Many of previous studies investigating GMV alterations in ASD have recruited only young children or adult cohorts, even mixed groups of participants at different age levels. However, relatively few attempts have been made to investigate adolescents with ASD. The results have also been inconsistent. For example, some studies have found increased GMV in the medial frontal gyrus (MFG) in adolescents with ASD,33–35 but other studies have not.36–38 Moreover, decreased GMV has been reported in the cerebellum in adolescents with ASD,33,38 However, some authors failed to replicate the finding,34,36,37 or even found increased GMV.35 A previous meta-analysis has explored GMV alterations in pediatric patients with ASD, but only five VBM studies of adolescent populations were included.38 Therefore, the central question of how the brain GMV alterations manifest in adolescent ASD remains unaddressed and deserves further examination.

Several pioneering studies have examined the relationships between GMV alterations and autistic symptom severity in individuals with ASD. For instance, altered GMV was reported to be negatively associated with symptom severity in several regions.39 Recently, Supekar et al40 reported GMV in the motor cortex, supplementary motor area, and cerebellum was related to repetitive/restricted behaviors in ASD girls whereas GMV in the right putamen was related to repetitive/restricted behaviors in ASD boys, with some sex-specific effects. A more recent study observed that GMV of the inferior frontal gyrus (IFG), rectus, and caudate were negatively correlated with the subscale scores or total score on the Scale for the Autism Behavior Checklist (ABC) in Chinese boys with low functioning ASD.41 The inconsistency of the studies above could be due, in part, to the relatively small sample size, or differences in sample characteristics and methodological approaches. In the current study, we used VBM approach42 to investigate alterations in regional GMV of individuals with ASD. We also tried to examine correlations between GMV alterations and the severity of autistic symptoms in individuals with ASD, using the subscales of the ABC. To address issues of sample variability and the inconsistency in neuroanatomical findings, we recruited a relatively larger sample and used strict inclusion criteria for individuals with ASD according to age, gender, intelligence quotient (IQ), and diagnosis, and age, gender, and IQ-matched TD controls.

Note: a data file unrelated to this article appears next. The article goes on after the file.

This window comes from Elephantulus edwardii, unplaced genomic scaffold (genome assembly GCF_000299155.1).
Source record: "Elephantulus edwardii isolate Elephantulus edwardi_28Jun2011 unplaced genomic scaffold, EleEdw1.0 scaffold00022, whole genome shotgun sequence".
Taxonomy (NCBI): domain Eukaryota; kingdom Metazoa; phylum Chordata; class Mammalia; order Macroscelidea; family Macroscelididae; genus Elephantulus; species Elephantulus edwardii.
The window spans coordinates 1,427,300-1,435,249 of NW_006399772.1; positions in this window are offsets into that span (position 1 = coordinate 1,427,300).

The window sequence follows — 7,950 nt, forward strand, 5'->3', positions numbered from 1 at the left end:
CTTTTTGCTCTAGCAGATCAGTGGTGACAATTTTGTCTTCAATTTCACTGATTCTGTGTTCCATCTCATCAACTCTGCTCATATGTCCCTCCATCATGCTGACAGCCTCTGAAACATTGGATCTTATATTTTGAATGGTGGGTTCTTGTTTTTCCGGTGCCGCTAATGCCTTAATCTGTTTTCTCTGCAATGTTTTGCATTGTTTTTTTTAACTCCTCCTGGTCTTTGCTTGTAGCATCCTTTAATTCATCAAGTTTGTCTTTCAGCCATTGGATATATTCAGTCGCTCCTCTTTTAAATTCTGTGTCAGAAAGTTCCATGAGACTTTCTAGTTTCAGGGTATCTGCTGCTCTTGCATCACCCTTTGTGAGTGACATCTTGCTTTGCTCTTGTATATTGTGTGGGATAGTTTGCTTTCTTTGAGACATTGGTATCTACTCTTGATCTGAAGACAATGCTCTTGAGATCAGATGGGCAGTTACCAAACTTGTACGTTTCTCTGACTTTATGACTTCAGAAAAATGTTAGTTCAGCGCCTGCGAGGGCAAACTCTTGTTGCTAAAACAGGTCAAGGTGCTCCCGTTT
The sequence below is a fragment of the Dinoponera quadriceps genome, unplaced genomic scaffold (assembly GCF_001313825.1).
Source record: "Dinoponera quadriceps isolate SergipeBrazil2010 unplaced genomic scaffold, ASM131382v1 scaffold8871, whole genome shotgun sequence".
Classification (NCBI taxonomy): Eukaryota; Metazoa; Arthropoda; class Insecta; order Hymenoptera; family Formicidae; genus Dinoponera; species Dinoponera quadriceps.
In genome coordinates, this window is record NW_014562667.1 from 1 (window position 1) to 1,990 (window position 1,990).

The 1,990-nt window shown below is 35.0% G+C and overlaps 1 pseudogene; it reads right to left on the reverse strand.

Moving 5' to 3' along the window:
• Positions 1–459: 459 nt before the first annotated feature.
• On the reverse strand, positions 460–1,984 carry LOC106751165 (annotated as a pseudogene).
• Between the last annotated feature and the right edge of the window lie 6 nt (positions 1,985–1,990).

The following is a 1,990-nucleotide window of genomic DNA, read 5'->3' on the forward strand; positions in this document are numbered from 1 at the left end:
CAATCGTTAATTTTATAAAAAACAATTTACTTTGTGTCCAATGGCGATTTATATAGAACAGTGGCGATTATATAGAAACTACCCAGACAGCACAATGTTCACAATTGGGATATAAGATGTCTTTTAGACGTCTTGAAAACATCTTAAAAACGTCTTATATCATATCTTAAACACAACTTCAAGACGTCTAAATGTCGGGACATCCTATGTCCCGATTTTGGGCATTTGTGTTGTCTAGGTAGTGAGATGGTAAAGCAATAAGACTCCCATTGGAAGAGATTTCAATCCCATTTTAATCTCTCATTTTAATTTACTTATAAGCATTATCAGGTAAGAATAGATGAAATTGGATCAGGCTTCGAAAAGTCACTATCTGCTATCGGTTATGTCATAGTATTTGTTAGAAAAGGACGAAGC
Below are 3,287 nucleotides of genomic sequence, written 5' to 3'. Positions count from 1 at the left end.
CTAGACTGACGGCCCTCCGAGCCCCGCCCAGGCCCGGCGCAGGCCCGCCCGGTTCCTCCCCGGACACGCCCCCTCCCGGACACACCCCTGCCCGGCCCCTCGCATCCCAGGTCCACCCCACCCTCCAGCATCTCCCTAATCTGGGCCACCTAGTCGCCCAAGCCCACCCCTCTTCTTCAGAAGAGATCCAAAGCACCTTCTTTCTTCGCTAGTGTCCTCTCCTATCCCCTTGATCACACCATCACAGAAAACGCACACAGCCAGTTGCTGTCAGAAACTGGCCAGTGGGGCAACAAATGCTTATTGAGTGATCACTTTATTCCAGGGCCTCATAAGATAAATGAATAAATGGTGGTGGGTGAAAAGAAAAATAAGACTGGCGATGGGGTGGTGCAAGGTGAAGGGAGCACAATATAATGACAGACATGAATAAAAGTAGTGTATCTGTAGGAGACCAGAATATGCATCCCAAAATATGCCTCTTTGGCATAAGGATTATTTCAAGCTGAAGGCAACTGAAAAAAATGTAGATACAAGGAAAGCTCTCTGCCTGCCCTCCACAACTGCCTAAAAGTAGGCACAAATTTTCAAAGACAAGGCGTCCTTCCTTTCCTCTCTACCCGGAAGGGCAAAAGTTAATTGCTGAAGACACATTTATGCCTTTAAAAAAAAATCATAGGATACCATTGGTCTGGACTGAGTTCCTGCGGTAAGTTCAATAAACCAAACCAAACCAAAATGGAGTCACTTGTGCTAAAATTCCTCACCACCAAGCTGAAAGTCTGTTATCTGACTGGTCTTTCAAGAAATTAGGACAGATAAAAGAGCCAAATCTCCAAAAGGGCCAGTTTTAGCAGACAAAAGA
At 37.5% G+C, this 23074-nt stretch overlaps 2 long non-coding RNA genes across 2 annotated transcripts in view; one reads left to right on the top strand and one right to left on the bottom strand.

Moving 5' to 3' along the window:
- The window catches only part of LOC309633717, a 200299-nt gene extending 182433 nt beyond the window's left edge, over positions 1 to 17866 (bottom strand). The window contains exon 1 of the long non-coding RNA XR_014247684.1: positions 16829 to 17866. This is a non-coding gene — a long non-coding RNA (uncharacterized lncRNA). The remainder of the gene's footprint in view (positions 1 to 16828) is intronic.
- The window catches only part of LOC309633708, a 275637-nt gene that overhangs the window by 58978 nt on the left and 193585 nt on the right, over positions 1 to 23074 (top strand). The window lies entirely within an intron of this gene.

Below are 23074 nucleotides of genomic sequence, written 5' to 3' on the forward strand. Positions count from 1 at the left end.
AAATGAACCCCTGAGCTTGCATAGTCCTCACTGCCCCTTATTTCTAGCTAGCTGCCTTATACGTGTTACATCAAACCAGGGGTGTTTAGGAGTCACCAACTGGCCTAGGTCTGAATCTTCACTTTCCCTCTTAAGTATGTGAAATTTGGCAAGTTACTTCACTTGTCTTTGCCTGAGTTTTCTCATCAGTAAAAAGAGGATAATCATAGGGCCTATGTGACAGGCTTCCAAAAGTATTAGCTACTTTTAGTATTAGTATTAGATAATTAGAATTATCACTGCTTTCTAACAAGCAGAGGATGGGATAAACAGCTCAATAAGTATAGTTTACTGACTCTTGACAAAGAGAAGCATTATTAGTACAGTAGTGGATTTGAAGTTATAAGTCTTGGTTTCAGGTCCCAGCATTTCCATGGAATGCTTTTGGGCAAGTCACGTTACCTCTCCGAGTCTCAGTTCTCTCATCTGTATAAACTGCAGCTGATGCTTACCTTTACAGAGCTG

We recruited 58 adolescents with HFASD and 66 typically developing (TD) controls at Shanghai Mental Health Center, Shanghai Jiao Tong University School of Medicine from February, 2017 to May, 2020. Seven ASD participants and one control subject were excluded because their MRI images were of substandard quality such as excessive movements or technical issues. Additionally, three other ASD and two TD participants were excluded to restore group matching on age, gender, and full-scale intelligence quotient (FSIQ), resulting in a final sample of 48 ASD (39 males, 9 females) and 63 TD (43 males, 20 females) participants (Table 1). The ASD participants were diagnosed according to DSM-5,43 and met the criteria for ASD. ASD participants also completed a clinical diagnostic interview with a trained and board-certified psychiatrist experienced in evaluating ASD and comorbid psychiatric conditions. All ASD participants were medication naive and did not have any comorbid psychiatric disorders (eg, attention deficit hyperactivity disorder, oppositional defiant disorder, anxiety disorders, and mood disorders). Children with ASD-related disorders (eg, tuberous sclerosis, Fragile-X syndrome) or other neurological disorders (eg, epilepsy, Tourette’s syndrome) were excluded. TD controls were enrolled from Shanghai by advertisements posted in the local school and community. They were interviewed for recruitment and had no self-reported history of ASD, or any current or previous psychiatric or neurological condition. TD controls with first-degree family history of psychotic episodes were also excluded. IQ was assessed using the Wechsler intelligence Scale for Children 4th edition (WISC-IV).44 Every participant with ASD scored above the common cutoff for the distinction of “low” and “high” functioning ASD (FSIQ > 80).45 All participants were Han Chinese, and classified as right-handers according to the Annett Handedness Scale.46 The patients had a mean ± SD age of 13.0 ± 1.9 years (range, 10–18) and a mean ± SD FSIQ scores of 106.9 ± 19.2 (range, 80–145). The controls had a mean ± SD age of 12.9 ± 1.8 years (range, 10–18) and a mean ± SD FSIQ scores of 106.9 ± 19.2 (range, 80–143).